As a break from my story, I thought I'd give a little insight into another family happening that was very frightening, and gives testament to what a wonderful brave and strong man our Dad was. I hope you find it interesting, it is all absolutely true!
It was Mum and Dad’s wedding anniversary. Billy was still a baby and Mummy was preparing a surprise anniversary dinner for Daddy when he got home from work. There was a chicken roasting in the oven, together with all the trimmings, and I had been sent to the local Express Dairy to buy some huge, chocolate cream buns, which were Daddy’s absolute favourites. All was ready and waiting for his knock on the front door. I was so excited, as I had been allowed to stay up and share the meal. Billy, of course, had been put to bed hours before, and Douglas, being five years younger than me, had also gone to bed.
There was a loud knock on the front door and I started to leap up and down with excitement. I don’t remember clearly what happened next, except that a policeman came into our house.
My Dad had been involved in an accident, He was very seriously hurt and not expected to survive the night. I can’t recall the complete order of things, but Mum went to the hospital of course, and I think Dougie and I must have gone back to Granny and Grandad Leach’s house for the night. I don’t recall where Billie went. I can still smell the leather of the taxi interior that took Granny Leach, Doug and me to Granny and Grandad’s house in Stockwell and Mummy to the German Hospital in Dalston where my Father, we were told, was dying. Granny Leach, always a harbinger of gloom and doom, asked my mother if ‘she had anything black for the funeral’. Looking back, it’s a wonder that Mummy didn’t hit her!
Apparently, Dad had been asked to work a little later than usual. He’d agreed to do this but only on condition that the firm’s lorry driver gave him a lift home, as it was his anniversary and Mum was waiting. He didn’t know it then, but the odds were stacked against him the moment he agreed to work late, because the passenger door of the lorry didn’t close properly. On the way home, the lorry took a corner a little too fast. The door flew open and my Father fell out, under the wheels of the lorry.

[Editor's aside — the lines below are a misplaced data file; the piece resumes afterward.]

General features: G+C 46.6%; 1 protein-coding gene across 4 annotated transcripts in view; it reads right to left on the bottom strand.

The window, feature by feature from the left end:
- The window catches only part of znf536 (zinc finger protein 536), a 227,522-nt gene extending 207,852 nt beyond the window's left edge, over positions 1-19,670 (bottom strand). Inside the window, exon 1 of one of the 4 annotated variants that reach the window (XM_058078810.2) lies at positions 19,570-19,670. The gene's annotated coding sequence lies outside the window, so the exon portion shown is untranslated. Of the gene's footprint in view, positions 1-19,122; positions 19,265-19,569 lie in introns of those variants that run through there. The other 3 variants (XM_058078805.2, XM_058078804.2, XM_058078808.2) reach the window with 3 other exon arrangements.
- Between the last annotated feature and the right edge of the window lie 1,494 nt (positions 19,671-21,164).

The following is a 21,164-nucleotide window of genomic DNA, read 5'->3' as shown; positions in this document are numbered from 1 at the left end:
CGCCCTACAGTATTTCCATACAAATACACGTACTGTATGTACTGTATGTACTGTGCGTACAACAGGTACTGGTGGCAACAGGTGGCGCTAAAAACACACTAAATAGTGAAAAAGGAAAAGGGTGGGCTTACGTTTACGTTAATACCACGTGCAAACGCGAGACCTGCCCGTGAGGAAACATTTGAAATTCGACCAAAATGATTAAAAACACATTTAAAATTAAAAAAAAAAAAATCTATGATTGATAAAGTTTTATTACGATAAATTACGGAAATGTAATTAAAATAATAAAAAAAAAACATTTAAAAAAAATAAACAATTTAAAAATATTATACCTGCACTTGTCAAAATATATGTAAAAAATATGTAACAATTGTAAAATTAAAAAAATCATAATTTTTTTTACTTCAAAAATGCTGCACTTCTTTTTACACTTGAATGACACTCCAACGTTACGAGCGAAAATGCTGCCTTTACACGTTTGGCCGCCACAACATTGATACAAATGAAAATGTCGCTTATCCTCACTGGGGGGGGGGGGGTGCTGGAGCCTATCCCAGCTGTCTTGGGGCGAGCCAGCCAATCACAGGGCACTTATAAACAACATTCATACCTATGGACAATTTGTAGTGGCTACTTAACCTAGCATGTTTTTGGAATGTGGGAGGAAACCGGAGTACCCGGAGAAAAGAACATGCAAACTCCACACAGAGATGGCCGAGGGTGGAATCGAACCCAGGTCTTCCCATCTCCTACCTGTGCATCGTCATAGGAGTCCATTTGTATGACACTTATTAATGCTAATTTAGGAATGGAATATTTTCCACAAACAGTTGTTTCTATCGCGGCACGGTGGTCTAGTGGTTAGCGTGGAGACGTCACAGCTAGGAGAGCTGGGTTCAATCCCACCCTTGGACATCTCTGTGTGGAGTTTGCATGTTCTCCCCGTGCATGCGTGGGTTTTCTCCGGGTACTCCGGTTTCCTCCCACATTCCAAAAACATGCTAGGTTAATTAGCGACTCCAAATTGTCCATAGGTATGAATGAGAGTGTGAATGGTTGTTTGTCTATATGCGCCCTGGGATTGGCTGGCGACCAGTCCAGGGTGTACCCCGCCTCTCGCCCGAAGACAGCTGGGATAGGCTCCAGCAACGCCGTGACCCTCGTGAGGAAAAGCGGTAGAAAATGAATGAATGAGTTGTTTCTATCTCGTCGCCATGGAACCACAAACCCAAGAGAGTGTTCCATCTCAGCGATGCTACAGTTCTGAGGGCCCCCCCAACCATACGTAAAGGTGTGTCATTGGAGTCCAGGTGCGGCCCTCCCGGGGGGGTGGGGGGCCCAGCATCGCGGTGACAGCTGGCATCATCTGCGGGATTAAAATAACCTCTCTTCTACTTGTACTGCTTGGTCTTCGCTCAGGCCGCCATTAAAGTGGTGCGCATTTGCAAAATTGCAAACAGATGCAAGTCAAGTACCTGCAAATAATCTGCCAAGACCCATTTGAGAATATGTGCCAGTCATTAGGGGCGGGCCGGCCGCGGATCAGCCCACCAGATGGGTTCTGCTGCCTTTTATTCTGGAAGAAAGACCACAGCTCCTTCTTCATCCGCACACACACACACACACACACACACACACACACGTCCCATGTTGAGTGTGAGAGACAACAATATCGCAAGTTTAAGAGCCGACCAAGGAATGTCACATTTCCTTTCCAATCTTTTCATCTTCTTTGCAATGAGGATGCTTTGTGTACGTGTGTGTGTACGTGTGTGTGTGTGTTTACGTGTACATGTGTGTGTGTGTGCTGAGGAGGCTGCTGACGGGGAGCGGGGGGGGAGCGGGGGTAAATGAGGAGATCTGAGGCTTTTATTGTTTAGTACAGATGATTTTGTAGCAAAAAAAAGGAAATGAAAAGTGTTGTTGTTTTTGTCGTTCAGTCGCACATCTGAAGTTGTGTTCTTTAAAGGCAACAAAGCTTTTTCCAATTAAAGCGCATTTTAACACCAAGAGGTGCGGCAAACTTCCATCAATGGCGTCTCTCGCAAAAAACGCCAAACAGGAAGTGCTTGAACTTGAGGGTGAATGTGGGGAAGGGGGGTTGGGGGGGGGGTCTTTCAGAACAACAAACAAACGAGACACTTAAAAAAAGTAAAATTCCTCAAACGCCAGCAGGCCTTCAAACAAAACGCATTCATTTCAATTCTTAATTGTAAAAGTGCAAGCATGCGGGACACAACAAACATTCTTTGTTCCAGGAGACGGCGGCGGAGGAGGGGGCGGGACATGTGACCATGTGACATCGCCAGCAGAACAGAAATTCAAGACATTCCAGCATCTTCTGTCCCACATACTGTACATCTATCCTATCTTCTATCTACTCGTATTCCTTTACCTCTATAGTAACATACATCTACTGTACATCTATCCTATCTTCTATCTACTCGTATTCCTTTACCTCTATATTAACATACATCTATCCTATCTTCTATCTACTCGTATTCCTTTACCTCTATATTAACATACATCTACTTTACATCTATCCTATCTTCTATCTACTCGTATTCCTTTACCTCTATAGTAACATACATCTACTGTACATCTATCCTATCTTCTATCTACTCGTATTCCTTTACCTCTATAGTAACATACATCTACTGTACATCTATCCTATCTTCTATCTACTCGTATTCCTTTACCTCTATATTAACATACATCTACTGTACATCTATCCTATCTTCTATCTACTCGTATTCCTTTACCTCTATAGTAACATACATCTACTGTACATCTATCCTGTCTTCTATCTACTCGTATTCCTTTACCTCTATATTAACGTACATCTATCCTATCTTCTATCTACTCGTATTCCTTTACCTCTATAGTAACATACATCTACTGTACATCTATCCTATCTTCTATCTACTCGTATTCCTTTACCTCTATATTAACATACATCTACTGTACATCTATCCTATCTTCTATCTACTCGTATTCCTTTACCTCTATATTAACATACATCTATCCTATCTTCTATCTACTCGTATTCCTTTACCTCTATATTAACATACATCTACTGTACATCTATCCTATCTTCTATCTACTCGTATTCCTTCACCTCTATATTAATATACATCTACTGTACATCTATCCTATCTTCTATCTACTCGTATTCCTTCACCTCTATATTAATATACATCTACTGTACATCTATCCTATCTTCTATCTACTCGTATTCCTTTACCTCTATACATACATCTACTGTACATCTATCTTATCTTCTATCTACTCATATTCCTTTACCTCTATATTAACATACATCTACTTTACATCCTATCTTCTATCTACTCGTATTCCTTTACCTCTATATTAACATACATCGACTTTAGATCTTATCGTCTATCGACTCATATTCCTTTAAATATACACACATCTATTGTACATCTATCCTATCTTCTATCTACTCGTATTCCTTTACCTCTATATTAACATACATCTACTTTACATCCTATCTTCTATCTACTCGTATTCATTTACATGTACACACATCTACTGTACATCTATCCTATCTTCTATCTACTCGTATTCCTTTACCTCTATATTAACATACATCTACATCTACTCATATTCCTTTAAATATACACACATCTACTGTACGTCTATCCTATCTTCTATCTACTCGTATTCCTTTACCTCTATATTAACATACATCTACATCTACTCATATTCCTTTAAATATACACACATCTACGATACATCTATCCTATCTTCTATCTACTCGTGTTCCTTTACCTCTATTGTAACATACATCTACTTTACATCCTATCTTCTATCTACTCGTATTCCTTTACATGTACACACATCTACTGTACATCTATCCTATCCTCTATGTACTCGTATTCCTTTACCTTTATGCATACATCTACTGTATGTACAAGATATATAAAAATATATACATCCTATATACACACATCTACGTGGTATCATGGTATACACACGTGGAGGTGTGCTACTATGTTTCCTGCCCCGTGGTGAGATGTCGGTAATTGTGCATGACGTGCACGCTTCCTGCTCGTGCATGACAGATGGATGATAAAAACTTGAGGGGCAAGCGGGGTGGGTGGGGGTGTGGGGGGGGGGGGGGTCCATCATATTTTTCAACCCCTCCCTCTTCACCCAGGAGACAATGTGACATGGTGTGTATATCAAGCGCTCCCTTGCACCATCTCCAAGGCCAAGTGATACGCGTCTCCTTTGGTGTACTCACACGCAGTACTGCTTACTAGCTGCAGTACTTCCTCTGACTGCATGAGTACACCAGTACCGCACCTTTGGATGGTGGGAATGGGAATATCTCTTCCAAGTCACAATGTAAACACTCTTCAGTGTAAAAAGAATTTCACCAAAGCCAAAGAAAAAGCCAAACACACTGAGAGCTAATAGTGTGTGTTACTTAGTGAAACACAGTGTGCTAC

As if that wasn’t bad enough, they were travelling along a road that was in the process of being tarred and re-gravelled. As my father fell beneath the lorry (it was an eight wheeler) he remembered the technique that he had seen my ‘Uncle Sampson’ perform on stage, during part of his act where he lay down on the stage and allowed a lorry to be driven over his body. Daddy later told me that he ‘rolled with the wheels’ (whatever that meant) just as he had watched Sampson do, and it appeared to have saved Daddy’s life. His injuries were horrific. He suffered a fractured skull and a broken pelvis, his spine was broken in three places and his stomach split open, causing his intestines to spill out and become pitted with tar and gravel. It was not surprising that the doctors had told my mother he would not live through that night. But they didn’t know my dad! He was as stubborn as an ox all his life, and there was no way he was going to leave his ‘Lollipops’ and children at thirty-two years of age.
They said he wouldn't live, but he did. They said he'd never walk again, but he did. Such was the stuff my Dad was made of. He bribed an orderly to turn a 'blind eye' while he endeavoured to get out of bed, stand on his feet, and walk. He was encased in a plaster jacket from his neck down to his thighs and, having pulled himself on to his legs, he took two steps and then passed out. The orderly probably passed out too, but Dad has taken his first step on a long, long journey back to recovery.
To be cont..... (If you want me to)